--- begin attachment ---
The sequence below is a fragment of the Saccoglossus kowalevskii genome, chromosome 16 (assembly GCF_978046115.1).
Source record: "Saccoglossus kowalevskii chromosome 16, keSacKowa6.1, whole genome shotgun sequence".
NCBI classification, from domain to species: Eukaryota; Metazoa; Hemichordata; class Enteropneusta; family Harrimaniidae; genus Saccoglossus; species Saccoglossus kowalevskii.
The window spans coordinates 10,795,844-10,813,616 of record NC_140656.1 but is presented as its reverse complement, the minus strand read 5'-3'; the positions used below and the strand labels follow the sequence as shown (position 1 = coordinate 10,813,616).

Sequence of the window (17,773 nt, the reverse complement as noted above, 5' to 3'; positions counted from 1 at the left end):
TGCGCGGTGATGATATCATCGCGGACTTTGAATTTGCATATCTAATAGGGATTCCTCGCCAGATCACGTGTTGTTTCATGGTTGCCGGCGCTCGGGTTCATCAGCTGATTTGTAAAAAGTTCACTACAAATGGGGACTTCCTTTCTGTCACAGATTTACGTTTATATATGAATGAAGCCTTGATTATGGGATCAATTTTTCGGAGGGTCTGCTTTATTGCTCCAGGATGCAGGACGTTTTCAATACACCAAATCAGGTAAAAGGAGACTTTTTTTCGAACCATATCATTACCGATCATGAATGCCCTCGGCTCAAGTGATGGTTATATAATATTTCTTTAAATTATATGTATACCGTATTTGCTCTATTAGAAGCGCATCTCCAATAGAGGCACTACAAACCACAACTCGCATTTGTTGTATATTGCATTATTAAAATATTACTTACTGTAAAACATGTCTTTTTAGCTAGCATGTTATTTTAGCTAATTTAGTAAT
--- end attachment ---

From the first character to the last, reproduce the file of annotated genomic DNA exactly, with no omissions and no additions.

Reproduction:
The sequence below is a fragment of the Saccoglossus kowalevskii genome, chromosome 16 (assembly GCF_978046115.1).
Source record: "Saccoglossus kowalevskii chromosome 16, keSacKowa6.1, whole genome shotgun sequence".
NCBI classification, from domain to species: Eukaryota; Metazoa; Hemichordata; class Enteropneusta; family Harrimaniidae; genus Saccoglossus; species Saccoglossus kowalevskii.
The window spans coordinates 10,795,844-10,813,616 of record NC_140656.1 but is presented as its reverse complement, the minus strand read 5'-3'; the positions used below and the strand labels follow the sequence as shown (position 1 = coordinate 10,813,616).

Sequence of the window (17,773 nt, the reverse complement as noted above, 5' to 3'; positions counted from 1 at the left end):
TGCGCGGTGATGATATCATCGCGGACTTTGAATTTGCATATCTAATAGGGATTCCTCGCCAGATCACGTGTTGTTTCATGGTTGCCGGCGCTCGGGTTCATCAGCTGATTTGTAAAAAGTTCACTACAAATGGGGACTTCCTTTCTGTCACAGATTTACGTTTATATATGAATGAAGCCTTGATTATGGGATCAATTTTTCGGAGGGTCTGCTTTATTGCTCCAGGATGCAGGACGTTTTCAATACACCAAATCAGGTAAAAGGAGACTTTTTTTCGAACCATATCATTACCGATCATGAATGCCCTCGGCTCAAGTGATGGTTATATAATATTTCTTTAAATTATATGTATACCGTATTTGCTCTATTAGAAGCGCATCTCCAATAGAGGCACTACAAACCACAACTCGCATTTGTTGTATATTGCATTATTAAAATATTACTTACTGTAAAACATGTCTTTTTAGCTAGCATGTTATTTTAGCTAATTTAGTAAT